The Growing Water Crisis in Flint

Michigan Governor Rick Snyder will outline his recovery plan Tuesday night as the White House appoints an official to oversee the federal response.

Rebecca Cook / Reuters

Almost a year after public-health officials first warned about lead poisoning in Flint, Michigan, the city’s toxic water-supply crisis is receiving a national response.

First, President Obama declared a state of emergency in Flint and the surrounding county on Saturday at the request of Michigan Governor Rick Snyder, freeing up federal resources for locals affected by the water supply.

Then, on Tuesday, the White House announced it would appoint Nicole Lurie, the Department of Health and Human Services’ Assistant Secretary for Preparedness and Response, to oversee the federal response to the crisis. Obama is also expected to meet recently elected Flint Mayor Karen Weaver on Tuesday.

The response underscores how severe the public-health crisis facing Flint residents has become. In his annual State of the State address on Tuesday night, Snyder is expected to outline his response plan and request emergency funding from lawmakers. Hours before the address, a group of local lawyers announced a class-action lawsuit against the state for its “false assurances” about the water’s safety.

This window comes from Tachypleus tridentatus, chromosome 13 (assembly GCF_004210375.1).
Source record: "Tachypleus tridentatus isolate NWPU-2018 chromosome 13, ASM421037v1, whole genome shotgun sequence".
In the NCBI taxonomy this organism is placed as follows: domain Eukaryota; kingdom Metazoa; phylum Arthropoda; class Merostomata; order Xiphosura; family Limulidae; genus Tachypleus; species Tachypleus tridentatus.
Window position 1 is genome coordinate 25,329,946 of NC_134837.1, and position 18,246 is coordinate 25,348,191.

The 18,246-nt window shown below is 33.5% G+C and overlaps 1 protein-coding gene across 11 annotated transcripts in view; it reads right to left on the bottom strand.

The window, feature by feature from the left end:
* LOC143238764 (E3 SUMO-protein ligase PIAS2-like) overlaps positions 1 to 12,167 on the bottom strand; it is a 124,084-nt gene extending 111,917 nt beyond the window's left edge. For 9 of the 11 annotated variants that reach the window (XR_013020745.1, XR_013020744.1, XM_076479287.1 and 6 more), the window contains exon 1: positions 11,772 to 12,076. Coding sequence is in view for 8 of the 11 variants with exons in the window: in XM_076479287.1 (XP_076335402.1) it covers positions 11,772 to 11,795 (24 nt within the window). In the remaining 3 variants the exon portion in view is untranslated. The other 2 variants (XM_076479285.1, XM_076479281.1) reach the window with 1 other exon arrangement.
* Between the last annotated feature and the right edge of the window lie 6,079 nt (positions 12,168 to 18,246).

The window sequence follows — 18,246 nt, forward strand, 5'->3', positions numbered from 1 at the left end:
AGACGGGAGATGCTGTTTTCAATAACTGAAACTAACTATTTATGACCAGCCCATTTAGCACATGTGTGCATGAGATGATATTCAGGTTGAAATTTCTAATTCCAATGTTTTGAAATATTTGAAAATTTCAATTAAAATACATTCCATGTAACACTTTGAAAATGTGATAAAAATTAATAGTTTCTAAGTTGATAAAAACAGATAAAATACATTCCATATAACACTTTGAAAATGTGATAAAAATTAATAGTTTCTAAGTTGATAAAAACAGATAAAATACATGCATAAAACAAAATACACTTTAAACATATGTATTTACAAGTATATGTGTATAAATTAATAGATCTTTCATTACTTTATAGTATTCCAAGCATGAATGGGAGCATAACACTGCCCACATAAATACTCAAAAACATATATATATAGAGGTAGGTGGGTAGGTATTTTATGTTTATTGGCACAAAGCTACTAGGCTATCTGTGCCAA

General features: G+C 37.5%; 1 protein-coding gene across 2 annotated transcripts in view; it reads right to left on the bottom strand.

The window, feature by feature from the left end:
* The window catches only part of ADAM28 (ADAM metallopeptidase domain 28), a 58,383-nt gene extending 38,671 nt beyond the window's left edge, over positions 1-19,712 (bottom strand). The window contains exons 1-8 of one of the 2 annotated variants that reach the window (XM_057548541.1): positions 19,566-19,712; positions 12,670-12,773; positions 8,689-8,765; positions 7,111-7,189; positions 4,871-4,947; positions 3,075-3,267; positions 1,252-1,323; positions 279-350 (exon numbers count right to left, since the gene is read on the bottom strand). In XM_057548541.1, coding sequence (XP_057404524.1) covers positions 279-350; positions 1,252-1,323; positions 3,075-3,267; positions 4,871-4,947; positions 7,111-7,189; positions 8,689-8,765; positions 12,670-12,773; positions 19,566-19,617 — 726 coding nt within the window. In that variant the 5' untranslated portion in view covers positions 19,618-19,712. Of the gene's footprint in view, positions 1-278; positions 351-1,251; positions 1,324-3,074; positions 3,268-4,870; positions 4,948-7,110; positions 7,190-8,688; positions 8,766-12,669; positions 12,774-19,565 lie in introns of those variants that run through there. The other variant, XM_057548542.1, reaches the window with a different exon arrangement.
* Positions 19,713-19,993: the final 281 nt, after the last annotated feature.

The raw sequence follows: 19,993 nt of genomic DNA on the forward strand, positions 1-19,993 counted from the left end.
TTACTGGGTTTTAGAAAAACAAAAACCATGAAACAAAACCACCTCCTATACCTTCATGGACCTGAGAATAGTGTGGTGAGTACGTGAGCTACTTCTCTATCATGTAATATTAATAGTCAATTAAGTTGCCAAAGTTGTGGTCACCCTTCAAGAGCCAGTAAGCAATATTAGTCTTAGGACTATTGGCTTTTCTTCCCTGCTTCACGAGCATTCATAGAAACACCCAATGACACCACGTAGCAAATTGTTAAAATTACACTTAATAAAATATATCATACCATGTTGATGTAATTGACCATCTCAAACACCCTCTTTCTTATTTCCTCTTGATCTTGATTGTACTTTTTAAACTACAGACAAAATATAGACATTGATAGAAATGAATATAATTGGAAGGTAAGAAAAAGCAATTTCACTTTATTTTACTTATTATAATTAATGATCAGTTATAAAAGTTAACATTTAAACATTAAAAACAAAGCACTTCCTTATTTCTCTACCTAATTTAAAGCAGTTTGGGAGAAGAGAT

Many observers singled out Snyder for the state’s sluggish response to elevated levels of lead in Flint’s water supply. The city switched from Detroit’s water supply to the Flint River in 2014 as part of a cost-saving measure instituted by Flint’s state-appointed emergency manager. My colleague David Graham noted earlier this month that state and local officials continued to defend Flint’s water quality long after it became clear that there were serious problems with it.

While the toxic water supply is first and foremost a public-health issue, it has also become a political nightmare for Snyder. At the Democratic presidential debate in South Carolina on Sunday, former Secretary of State Hillary Clinton criticized the governor for his inaction on a crisis in an impoverished, majority-black community.

“He had requests for help that he basically stonewalled,” she told the audience. “I'll tell you what, if the kids in a rich suburb of Detroit had been drinking contaminated water and being bathed in it, there would've been action.”

Vermont Senator Bernie Sanders went even further, calling for Snyder’s resignation. “A man who acts that irresponsibly should not stay in power,” he said at Sunday’s debate.

Immediately after the debate, Snyder tweeted an implicit response to the candidates’ criticism from his official account.

GOP candidates, for their part, have largely stayed mum. “Well, it’s a shame what’s happening in Flint, Michigan,” Republican presidential frontrunner Donald Trump told reporters in Iowa on Tuesday. “A thing like that shouldn’t be allowed to happen, but again, I don’t want to comment on it.”

When asked in an interview with National Journal published Tuesday if it was unfair to call the poisonings his “Katrina,” Snyder replied, “No. It’s a dis­aster.” He also ruled out resigning, saying that he “wants to solve the problem. I don’t want to walk away from it.”